Don't You Love Your Daddy?

BOOK: Don't You Love Your Daddy?
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Don’t You Love Your Daddy?

SALLY EAST WITH
TONI MAGUIRE

PENGUIN BOOKS

PENGUIN BOOKS

 

Published by the Penguin Group

Penguin Books Ltd, 80 Strand, London
WC2R 0RL
, England

Penguin Group (USA) Inc., 375 Hudson Street, New York, New York 10014, USA

Penguin Group (Canada), 90 Eglinton Avenue East, Suite 700, Toronto, Ontario, Canada
M4P 2Y3
(a division of Pearson Penguin Canada Inc.)

Penguin Ireland, 25 St Stephen’s Green, Dublin 2, Ireland (a division of Penguin Books Ltd)

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(a division of Pearson Australia Group Pty Ltd)

Penguin Books India Pvt Ltd, 11 Community Centre, Panchsheel Park, New Delhi – 110 017, India

Penguin Group (NZ), 67 Apollo Drive, Rosedale, North Shore 0632, New Zealand
(a division of Pearson New Zealand Ltd)

Penguin Books (South Africa) (Pty) Ltd, 24 Sturdee Avenue, Rosebank, Johannesburg 2196, South Africa

Penguin Books Ltd, Registered Offices: 80 Strand, London
WC2R 0RL
, England

www.penguin.com

First published 2010

Copyright © Sally East and Toni Maguire, 2010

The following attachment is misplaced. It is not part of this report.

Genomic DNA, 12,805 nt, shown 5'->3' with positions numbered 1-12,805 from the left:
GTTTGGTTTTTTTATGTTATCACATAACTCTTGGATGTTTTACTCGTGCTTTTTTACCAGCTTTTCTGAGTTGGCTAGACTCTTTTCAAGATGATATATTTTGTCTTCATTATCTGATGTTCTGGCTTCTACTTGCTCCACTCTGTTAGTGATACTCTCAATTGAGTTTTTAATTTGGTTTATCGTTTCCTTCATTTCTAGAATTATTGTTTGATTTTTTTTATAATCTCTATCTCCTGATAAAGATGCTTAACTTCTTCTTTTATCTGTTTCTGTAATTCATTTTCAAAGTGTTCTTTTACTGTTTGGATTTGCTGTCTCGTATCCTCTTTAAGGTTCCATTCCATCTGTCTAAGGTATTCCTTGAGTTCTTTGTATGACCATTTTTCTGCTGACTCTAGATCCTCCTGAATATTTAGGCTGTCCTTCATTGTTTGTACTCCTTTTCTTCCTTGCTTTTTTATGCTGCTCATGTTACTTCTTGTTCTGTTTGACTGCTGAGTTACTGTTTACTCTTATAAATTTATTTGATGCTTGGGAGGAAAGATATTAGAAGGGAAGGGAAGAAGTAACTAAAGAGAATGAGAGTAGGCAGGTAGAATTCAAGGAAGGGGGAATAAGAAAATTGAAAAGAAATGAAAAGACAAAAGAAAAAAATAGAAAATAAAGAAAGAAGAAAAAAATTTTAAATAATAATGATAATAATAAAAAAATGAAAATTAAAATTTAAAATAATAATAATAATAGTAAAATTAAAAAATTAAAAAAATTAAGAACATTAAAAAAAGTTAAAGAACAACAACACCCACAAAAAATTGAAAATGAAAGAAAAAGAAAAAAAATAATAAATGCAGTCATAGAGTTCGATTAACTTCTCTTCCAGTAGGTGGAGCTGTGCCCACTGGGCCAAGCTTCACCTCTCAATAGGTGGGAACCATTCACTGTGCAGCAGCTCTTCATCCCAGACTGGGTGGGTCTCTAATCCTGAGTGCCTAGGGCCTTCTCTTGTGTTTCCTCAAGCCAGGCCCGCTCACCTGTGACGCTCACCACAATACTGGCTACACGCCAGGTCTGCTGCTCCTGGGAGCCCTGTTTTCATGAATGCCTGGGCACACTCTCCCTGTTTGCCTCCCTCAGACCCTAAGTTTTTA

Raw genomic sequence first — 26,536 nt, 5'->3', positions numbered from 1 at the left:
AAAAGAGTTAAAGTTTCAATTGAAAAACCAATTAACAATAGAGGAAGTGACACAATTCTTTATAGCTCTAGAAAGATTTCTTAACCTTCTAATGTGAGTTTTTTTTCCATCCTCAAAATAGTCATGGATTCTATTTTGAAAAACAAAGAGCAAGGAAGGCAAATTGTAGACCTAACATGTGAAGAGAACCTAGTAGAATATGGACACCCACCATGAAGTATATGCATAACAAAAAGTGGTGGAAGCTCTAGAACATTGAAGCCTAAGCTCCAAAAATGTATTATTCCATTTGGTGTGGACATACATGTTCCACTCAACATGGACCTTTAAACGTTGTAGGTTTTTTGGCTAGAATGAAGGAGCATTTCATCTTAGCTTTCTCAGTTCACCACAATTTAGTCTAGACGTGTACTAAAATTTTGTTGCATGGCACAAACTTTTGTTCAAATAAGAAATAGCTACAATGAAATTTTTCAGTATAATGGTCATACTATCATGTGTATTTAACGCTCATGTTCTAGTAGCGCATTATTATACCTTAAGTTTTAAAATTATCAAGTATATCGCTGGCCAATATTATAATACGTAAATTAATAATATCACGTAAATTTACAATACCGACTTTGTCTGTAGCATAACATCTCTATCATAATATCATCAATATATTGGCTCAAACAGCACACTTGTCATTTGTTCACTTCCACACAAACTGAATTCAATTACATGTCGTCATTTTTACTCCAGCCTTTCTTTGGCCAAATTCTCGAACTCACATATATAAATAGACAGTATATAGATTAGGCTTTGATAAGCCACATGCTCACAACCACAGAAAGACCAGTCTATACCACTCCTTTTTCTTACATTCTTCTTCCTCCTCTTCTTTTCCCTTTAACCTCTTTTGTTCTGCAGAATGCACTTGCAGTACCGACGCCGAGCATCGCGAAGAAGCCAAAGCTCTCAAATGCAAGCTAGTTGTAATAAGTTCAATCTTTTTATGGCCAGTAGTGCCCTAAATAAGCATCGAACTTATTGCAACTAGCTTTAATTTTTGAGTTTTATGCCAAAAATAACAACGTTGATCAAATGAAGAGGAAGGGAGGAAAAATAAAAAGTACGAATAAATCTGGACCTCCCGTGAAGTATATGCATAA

All rights reserved

The moral right of the authors has been asserted

Except in the United States of America, this book is sold subject to the condition that it shall not, by way of trade or otherwise, be lent, re-sold, hired out, or otherwise circulated without the publisher’s prior consent in any form of binding or cover other than that in which it is published and without a similar condition including this condition being imposed on the subsequent purchaser

ISBN:
978-0-14-196393-8

Contents
 

Chapter One

Chapter Two

Chapter Three

Chapter Four

Chapter Five

Chapter Six

Chapter Seven

Chapter Eight

Chapter Nine

Chapter Ten

Chapter Eleven

Chapter Twelve

Chapter Thirteen

Chapter Fourteen

Chapter Fifteen

Chapter Sixteen

Chapter Seventeen

Chapter Eighteen

Chapter Nineteen

Chapter Twenty

Chapter Twenty-one

Chapter Twenty-two

Chapter Twenty-three

Chapter Twenty-four

Chapter Twenty-five

Chapter Twenty-six

Chapter Twenty-seven

Chapter Twenty-eight

Chapter Twenty-nine

Chapter Thirty

Chapter Thirty-one

Chapter Thirty-two

Chapter Thirty-three

Chapter Thirty-four

Chapter Thirty-five

Chapter Thirty-six

Chapter Thirty-seven

Chapter Thirty-eight

Chapter Thirty-nine

Chapter Forty

Chapter Forty-one

Chapter Forty-two

Chapter Forty-three

Chapter Forty-four

Chapter Forty-five

Chapter Forty-six

Chapter Forty-seven

Chapter Forty-eight

Chapter Forty-nine

Chapter Fifty

Chapter Fifty-one

Chapter Fifty-two

Chapter Fifty-three

Chapter Fifty-four

Chapter Fifty-five

Chapter Fifty-six

Chapter Fifty-seven

 

I have never visited my father’s grave. I know where it is, of course, for when he died I had received a phone call inviting me to his funeral. An invitation I chose to ignore – I had no need to say my final goodbyes: they had been said a long time before.

Over the years since I learnt of his death I have tried to erase all memories of him from my thoughts, but still they slither unwanted into my mind – as does the image of the small blonde-haired, green-eyed child who once was me.